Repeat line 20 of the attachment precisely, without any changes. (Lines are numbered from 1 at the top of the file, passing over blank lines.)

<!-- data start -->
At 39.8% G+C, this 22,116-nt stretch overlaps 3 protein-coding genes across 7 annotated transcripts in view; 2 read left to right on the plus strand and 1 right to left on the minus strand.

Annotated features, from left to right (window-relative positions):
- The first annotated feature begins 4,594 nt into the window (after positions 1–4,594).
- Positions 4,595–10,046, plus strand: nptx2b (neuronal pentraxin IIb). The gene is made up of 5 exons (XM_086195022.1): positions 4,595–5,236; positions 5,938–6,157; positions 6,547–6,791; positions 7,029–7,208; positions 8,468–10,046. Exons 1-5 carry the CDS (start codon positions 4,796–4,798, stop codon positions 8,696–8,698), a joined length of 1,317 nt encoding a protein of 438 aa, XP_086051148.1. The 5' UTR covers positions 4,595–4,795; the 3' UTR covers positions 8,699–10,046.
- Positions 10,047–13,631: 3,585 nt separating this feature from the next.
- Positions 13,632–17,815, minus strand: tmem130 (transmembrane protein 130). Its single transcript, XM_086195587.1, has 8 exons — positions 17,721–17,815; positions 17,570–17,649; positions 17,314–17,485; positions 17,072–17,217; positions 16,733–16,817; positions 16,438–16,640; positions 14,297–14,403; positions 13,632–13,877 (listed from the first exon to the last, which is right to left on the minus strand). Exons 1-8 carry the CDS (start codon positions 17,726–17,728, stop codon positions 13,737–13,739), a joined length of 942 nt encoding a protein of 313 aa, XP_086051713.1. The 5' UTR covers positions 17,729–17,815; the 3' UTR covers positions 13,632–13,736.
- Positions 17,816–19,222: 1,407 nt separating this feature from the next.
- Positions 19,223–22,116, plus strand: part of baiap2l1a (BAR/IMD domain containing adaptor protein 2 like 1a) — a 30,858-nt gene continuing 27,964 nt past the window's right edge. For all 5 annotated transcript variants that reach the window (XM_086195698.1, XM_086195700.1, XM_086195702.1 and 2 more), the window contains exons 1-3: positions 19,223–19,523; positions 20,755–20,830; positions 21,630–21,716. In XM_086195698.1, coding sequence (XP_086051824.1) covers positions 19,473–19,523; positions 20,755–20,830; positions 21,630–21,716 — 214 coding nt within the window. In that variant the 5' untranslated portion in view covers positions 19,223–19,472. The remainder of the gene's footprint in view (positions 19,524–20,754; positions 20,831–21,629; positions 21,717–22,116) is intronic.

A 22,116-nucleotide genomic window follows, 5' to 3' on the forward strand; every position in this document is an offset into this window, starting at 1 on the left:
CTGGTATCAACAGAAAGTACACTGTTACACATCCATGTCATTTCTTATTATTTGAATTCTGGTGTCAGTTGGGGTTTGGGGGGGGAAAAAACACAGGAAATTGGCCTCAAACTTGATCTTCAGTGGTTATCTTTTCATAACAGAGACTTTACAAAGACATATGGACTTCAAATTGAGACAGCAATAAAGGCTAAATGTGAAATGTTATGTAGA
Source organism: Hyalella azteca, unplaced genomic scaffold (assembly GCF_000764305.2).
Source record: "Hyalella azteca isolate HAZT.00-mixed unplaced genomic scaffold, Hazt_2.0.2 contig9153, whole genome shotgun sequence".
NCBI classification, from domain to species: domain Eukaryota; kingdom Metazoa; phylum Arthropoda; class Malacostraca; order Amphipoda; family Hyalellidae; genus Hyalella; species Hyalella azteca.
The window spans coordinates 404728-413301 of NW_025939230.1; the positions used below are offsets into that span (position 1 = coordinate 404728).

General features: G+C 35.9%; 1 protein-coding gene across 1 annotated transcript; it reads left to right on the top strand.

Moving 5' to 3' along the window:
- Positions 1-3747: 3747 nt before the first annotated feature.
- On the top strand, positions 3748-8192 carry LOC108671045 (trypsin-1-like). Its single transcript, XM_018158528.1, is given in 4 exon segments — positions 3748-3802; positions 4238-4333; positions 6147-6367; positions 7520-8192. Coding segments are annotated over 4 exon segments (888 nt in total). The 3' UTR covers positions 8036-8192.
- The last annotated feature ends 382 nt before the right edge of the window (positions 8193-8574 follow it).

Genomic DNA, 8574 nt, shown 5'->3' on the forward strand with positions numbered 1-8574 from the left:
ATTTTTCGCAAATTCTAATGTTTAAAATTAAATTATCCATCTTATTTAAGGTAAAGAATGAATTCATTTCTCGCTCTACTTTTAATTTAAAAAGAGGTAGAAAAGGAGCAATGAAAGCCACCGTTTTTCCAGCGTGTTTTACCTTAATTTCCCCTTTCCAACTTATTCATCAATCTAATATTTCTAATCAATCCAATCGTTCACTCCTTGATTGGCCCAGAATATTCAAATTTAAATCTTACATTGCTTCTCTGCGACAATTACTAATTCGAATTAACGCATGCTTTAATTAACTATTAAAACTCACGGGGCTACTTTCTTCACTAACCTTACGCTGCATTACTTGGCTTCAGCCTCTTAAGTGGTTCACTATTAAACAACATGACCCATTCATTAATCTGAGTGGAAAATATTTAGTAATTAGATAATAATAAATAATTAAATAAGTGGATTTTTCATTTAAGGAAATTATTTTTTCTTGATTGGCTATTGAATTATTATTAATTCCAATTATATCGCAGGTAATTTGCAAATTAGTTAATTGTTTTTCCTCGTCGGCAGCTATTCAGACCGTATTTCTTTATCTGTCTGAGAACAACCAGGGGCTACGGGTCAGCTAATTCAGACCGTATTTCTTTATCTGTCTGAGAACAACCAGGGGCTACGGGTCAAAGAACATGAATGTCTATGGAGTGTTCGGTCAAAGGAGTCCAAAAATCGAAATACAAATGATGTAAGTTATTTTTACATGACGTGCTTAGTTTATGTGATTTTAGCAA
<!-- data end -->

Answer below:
Genomic DNA, 8574 nt, shown 5'->3' on the forward strand with positions numbered 1-8574 from the left: